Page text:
PEOPLE v. CORNELIUS

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The PEOPLE of the State of New York, Respondent, v. Austin CORNELIUS, Defendant–Appellant.

Decided: November 22, 2011

TOM, J.P., SAXE, SWEENY, RICHTER, MANZANET–DANIELS, JJ. Richard M. Greenberg, Office of the Appellate Defender, New York (Anna Roberts of counsel), for appellant. Cyrus R. Vance, Jr., District Attorney, New York (Allen J. Vickey of counsel), for respondent.

Judgment, Supreme Court, New York County (Ronald A. Zweibel, J.), rendered June 10, 2010, convicting defendant, after a jury trial, of burglary in the second degree, and sentencing him, as a second felony offender, to a term of 10 years, unanimously modified, as a matter of discretion in the interest of justice, to the extent of reducing the sentence to a term of 7 years, and otherwise affirmed.

The court's Sandoval ruling was a proper exercise of discretion (see People v. Hayes, 97 N.Y.2d 203 [2002]; People v. Walker, 83 N.Y.2d 455, 458–459 [1994]; People v. Pavao, 59 N.Y.2d 282, 292 [1983] ). The convictions at issue were highly probative of credibility, and the court only permitted inquiry into a small portion of defendant's extensive criminal record (see People v. Coleman, 45 AD3d 432 [2007], lv denied 10 NY3d 763 [2008] ).

The court's Molineux ruling (People v. Molineux, 168 N.Y. 264, [1901] ) was also a proper exercise of discretion. The evidence of uncharged crimes was probative of defendant's knowledge and intent with regard to the burglary in this case, and helped establish that defendant knew that his entry into the store was unlawful. The probative value of this evidence outweighed any potential for prejudice, which was minimized by the court's suitable limiting instructions.

Defendant failed to preserve his argument that the court conflated its Sandoval and Molineux determinations, or his constitutional claims regarding either issue, and we decline to review them in the interest of justice. As an alternative holding, we also reject them on the merits.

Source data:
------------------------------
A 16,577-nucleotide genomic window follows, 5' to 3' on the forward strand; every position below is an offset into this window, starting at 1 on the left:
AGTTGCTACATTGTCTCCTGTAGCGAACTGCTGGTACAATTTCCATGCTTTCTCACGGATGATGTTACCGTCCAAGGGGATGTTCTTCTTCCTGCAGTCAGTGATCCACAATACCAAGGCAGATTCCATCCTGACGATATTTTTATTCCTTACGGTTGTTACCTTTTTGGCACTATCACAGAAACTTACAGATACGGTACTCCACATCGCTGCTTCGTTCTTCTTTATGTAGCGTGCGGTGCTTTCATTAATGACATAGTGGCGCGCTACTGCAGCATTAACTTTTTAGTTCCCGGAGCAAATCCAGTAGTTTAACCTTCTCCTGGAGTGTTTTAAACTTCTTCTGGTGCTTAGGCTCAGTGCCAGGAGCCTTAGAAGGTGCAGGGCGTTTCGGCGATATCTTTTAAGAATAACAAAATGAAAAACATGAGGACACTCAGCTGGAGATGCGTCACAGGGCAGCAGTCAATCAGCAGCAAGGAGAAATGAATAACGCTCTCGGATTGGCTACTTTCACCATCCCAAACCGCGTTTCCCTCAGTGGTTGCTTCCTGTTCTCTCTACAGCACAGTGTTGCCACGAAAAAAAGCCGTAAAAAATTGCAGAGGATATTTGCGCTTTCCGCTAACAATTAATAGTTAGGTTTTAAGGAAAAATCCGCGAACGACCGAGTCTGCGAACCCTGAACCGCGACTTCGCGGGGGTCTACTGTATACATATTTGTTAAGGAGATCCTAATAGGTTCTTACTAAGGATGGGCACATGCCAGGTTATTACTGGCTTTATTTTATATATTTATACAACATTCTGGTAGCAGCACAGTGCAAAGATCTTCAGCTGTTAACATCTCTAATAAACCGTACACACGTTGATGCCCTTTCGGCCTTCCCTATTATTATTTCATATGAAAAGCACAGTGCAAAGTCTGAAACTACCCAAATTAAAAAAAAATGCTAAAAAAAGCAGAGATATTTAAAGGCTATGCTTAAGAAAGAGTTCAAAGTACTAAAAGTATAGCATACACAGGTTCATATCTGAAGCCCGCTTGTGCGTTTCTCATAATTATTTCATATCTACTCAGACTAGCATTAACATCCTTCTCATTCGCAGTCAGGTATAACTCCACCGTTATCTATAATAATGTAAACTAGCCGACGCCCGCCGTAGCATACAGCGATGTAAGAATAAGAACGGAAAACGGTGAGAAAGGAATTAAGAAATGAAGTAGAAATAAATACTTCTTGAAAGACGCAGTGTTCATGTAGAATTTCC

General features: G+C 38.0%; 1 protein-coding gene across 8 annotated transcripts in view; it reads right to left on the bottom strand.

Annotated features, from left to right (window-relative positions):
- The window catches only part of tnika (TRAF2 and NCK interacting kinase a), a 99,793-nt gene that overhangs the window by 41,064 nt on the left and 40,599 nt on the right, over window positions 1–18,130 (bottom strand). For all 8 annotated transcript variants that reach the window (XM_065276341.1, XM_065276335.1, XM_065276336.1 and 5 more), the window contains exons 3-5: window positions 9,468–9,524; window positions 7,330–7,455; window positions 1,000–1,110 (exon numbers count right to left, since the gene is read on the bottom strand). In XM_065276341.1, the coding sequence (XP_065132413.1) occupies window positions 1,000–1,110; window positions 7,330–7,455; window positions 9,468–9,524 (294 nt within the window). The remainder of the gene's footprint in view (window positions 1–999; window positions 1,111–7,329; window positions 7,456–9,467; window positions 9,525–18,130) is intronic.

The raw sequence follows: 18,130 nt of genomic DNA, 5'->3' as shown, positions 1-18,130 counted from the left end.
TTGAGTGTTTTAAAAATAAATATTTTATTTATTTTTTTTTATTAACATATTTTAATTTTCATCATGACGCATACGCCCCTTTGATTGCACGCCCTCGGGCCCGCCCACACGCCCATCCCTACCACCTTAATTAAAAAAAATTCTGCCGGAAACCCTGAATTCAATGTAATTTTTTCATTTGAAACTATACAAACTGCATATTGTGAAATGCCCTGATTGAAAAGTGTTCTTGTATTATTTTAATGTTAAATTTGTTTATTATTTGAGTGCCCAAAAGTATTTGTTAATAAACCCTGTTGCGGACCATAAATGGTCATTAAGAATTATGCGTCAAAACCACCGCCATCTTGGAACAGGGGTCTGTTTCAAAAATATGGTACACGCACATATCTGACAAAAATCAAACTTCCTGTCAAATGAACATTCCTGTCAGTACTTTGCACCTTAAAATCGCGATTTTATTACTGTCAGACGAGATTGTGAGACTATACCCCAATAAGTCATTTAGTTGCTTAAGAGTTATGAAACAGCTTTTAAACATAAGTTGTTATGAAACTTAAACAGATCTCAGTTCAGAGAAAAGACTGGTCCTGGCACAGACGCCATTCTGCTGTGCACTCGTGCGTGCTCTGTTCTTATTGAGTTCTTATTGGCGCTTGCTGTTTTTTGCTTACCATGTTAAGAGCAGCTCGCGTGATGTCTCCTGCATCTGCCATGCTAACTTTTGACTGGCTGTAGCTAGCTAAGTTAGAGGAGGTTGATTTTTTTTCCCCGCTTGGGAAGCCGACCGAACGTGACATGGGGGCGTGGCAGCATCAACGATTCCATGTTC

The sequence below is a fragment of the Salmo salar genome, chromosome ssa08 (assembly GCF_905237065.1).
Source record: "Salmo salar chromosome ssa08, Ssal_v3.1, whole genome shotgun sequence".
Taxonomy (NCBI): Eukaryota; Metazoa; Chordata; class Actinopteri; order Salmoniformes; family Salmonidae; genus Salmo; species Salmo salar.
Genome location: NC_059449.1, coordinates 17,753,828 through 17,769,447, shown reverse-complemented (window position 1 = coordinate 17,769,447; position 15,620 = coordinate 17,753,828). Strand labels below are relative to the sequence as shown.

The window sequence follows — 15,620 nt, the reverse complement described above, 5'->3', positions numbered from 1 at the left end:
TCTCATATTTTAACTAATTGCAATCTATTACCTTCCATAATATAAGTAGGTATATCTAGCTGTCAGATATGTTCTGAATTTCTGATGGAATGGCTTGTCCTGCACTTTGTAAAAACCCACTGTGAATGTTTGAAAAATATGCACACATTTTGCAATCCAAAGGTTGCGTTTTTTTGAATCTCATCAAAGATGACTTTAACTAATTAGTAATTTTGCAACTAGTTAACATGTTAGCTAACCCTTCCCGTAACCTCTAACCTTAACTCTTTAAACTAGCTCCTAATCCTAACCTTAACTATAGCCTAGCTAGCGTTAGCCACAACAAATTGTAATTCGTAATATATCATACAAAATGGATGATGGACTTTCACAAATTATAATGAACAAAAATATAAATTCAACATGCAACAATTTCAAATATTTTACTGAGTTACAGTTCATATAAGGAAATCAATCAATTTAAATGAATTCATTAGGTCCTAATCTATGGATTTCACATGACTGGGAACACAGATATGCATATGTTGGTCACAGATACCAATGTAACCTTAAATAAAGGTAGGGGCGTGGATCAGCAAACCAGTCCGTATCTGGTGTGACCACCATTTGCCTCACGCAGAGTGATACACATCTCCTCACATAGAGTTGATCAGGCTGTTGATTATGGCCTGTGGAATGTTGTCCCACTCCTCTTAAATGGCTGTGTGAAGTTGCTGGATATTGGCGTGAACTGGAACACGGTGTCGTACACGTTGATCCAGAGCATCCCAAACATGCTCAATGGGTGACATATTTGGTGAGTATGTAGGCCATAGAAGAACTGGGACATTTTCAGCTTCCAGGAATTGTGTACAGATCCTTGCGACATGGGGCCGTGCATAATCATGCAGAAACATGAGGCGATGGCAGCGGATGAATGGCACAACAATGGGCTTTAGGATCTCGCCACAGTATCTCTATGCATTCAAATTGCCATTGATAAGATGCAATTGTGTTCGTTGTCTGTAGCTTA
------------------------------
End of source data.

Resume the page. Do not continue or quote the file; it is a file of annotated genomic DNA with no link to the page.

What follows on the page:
The trespass notices barring defendant from entering a chain of drugstores were properly admitted as business records and did not violate defendant's right of confrontation (see People v. Cox, 63 AD3d 626, 627 [2009], lv denied 13 NY3d 859 [2009]; People v. Liner, 33 AD3d 479 [2006], affd 9 NY3d 856 [2007] ). These documents were “not created in order to memorialize witness testimony,” but for business purposes (Liner v. Artus, 2008 WL 5114485, *3–4, 2008 U.S. Dist LEXIS 98558, *7–11 [SD N.Y.2008] ).

Since the court's reasonable doubt instruction cannot be viewed as expressly shifting the burden of proof, normal preservation requirements apply (see People v. Thomas, 50 N.Y.2d 467, 471–472 [1980] ), and we decline to review defendant's unpreserved challenge to that instruction in the interest of justice. As an alternative holding, we also reject it on the merits. Although it would have been the better practice to use the standard CJI instruction, the court's charge, read as a whole, did not shift or misstate the burden of proof or expressly impose an affirmative obligation upon jurors to articulate a basis for harboring a reasonable doubt (see People v. Cubino, 88 N.Y.2d 998 [1996]; People v. Antommarchi, 80 N.Y.2d 247, 251–252 [1992] ).

Defendant's challenge to the legal sufficiency of the evidence of physical injury is unpreserved and we decline to review it in the interest of justice. As an alternative holding, we find that the verdict was based on legally sufficient evidence (see People v. Hodge, 83 AD3d 594, 595 [2011] ). We similarly find that the verdict was not against the weight of the evidence (see People v. Danielson, 9 NY3d 342, 348–349 [2007] ).

We find the sentence excessive to the extent indicated.